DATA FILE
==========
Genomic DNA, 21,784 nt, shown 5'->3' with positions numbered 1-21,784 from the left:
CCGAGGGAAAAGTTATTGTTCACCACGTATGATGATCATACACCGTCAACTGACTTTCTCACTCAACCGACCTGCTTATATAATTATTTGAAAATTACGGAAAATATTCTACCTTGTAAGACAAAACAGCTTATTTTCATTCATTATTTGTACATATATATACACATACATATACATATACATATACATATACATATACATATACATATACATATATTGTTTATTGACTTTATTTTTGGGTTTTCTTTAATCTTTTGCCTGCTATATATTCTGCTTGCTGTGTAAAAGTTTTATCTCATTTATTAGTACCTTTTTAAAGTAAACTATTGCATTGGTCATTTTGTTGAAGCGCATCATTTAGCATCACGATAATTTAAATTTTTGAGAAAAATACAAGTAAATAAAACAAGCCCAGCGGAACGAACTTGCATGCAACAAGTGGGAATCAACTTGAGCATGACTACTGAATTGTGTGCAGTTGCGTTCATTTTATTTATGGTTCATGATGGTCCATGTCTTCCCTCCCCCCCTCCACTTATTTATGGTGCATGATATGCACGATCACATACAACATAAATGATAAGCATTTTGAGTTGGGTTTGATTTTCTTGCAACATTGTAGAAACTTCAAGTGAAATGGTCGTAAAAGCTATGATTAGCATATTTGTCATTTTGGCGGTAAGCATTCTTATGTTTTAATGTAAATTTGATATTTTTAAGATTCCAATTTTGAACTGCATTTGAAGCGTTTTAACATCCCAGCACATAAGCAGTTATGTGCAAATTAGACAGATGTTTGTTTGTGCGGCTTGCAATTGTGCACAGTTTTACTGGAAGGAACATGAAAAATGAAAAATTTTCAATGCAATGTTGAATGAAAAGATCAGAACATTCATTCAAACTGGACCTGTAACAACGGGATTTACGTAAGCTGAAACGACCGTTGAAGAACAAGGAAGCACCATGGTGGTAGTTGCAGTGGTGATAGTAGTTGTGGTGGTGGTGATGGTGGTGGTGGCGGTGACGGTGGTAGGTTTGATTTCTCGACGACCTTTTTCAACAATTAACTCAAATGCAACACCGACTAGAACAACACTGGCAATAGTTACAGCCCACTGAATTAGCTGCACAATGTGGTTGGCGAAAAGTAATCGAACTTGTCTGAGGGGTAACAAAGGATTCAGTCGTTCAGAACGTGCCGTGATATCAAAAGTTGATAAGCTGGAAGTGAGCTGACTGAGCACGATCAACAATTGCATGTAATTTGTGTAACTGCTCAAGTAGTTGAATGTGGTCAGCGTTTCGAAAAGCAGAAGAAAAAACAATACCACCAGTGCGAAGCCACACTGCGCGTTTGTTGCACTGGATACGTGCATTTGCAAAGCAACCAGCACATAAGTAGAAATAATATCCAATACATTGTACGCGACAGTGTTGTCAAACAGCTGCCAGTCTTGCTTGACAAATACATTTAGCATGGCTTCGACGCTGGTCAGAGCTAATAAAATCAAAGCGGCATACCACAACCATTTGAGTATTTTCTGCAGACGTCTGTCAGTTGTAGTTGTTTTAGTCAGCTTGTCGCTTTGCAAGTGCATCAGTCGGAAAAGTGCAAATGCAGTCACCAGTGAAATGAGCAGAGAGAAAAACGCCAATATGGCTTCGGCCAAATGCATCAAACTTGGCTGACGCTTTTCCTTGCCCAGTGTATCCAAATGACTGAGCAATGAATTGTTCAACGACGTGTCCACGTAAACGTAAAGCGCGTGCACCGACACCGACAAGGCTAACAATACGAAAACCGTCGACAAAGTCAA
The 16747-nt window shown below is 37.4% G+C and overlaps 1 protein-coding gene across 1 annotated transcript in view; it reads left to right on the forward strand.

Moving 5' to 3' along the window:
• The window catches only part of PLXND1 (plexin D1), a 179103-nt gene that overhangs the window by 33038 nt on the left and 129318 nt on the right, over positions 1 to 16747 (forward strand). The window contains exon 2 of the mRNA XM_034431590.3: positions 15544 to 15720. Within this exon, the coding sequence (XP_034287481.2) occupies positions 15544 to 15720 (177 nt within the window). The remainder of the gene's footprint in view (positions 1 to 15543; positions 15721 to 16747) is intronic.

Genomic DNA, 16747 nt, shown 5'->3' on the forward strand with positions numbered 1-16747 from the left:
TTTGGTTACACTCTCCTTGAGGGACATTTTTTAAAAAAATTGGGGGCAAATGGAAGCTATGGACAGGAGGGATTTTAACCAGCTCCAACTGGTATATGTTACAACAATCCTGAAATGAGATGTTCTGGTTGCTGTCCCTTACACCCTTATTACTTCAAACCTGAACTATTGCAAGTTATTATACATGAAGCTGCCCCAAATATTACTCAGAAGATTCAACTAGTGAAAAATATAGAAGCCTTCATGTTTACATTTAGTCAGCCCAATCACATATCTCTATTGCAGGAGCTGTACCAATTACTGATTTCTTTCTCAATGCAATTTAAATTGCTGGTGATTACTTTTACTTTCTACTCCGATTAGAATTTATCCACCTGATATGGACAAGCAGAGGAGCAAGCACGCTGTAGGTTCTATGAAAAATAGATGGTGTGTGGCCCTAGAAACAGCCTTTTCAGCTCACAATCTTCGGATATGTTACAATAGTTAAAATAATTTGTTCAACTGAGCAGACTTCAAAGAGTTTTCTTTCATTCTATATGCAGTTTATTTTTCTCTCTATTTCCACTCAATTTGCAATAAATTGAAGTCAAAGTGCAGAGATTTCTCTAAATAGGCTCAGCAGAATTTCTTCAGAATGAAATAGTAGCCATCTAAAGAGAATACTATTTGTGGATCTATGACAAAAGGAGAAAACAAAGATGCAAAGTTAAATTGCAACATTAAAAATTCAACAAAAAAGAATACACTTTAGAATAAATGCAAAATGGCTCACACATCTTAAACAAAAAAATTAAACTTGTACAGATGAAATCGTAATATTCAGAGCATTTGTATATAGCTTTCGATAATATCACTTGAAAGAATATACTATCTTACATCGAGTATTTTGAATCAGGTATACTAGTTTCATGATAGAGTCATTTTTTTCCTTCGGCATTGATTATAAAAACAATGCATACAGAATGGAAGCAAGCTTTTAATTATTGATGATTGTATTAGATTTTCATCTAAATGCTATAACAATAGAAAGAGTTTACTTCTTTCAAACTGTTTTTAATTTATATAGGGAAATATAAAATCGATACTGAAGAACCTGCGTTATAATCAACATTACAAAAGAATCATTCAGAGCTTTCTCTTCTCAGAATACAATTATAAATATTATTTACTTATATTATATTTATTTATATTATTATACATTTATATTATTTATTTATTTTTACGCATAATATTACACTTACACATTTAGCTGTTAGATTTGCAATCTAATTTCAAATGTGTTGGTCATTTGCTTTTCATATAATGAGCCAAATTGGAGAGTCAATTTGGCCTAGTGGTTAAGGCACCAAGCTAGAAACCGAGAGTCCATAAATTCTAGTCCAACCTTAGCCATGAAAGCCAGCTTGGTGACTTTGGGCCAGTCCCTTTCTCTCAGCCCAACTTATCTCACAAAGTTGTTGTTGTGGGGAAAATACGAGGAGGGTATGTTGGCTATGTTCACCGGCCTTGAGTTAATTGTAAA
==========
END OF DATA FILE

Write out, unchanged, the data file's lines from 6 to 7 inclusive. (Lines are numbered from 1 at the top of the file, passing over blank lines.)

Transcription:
Genomic DNA, 16747 nt, shown 5'->3' on the forward strand with positions numbered 1-16747 from the left:
TTTGGTTACACTCTCCTTGAGGGACATTTTTTAAAAAAATTGGGGGCAAATGGAAGCTATGGACAGGAGGGATTTTAACCAGCTCCAACTGGTATATGTTACAACAATCCTGAAATGAGATGTTCTGGTTGCTGTCCCTTACACCCTTATTACTTCAAACCTGAACTATTGCAAGTTATTATACATGAAGCTGCCCCAAATATTACTCAGAAGATTCAACTAGTGAAAAATATAGAAGCCTTCATGTTTACATTTAGTCAGCCCAATCACATATCTCTATTGCAGGAGCTGTACCAATTACTGATTTCTTTCTCAATGCAATTTAAATTGCTGGTGATTACTTTTACTTTCTACTCCGATTAGAATTTATCCACCTGATATGGACAAGCAGAGGAGCAAGCACGCTGTAGGTTCTATGAAAAATAGATGGTGTGTGGCCCTAGAAACAGCCTTTTCAGCTCACAATCTTCGGATATGTTACAATAGTTAAAATAATTTGTTCAACTGAGCAGACTTCAAAGAGTTTTCTTTCATTCTATATGCAGTTTATTTTTCTCTCTATTTCCACTCAATTTGCAATAAATTGAAGTCAAAGTGCAGAGATTTCTCTAAATAGGCTCAGCAGAATTTCTTCAGAATGAAATAGTAGCCATCTAAAGAGAATACTATTTGTGGATCTATGACAAAAGGAGAAAACAAAGATGCAAAGTTAAATTGCAACATTAAAAATTCAACAAAAAAGAATACACTTTAGAATAAATGCAAAATGGCTCACACATCTTAAACAAAAAAATTAAACTTGTACAGATGAAATCGTAATATTCAGAGCATTTGTATATAGCTTTCGATAATATCACTTGAAAGAATATACTATCTTACATCGAGTATTTTGAATCAGGTATACTAGTTTCATGATAGAGTCATTTTTTTCCTTCGGCATTGATTATAAAAACAATGCATACAGAATGGAAGCAAGCTTTTAATTATTGATGATTGTATTAGATTTTCATCTAAATGCTATAACAATAGAAAGAGTTTACTTCTTTCAAACTGTTTTTAATTTATATAGGGAAATATAAAATCGATACTGAAGAACCTGCGTTATAATCAACATTACAAAAGAATCATTCAGAGCTTTCTCTTCTCAGAATACAATTATAAATATTATTTACTTATATTATATTTATTTATATTATTATACATTTATATTATTTATTTATTTTTACGCATAATATTACACTTACACATTTAGCTGTTAGATTTGCAATCTAATTTCAAATGTGTTGGTCATTTGCTTTTCATATAATGAGCCAAATTGGAGAGTCAATTTGGCCTAGTGGTTAAGGCACCAAGCTAGAAACCGAGAGTCCATAAATTCTAGTCCAACCTTAGCCATGAAAGCCAGCTTGGTGACTTTGGGCCAGTCCCTTTCTCTCAGCCCAACTTATCTCACAAAGTTGTTGTTGTGGGGAAAATACGAGGAGGGTATGTTGGCTATGTTCACCGGCCTTGAGTTAATTGTAAA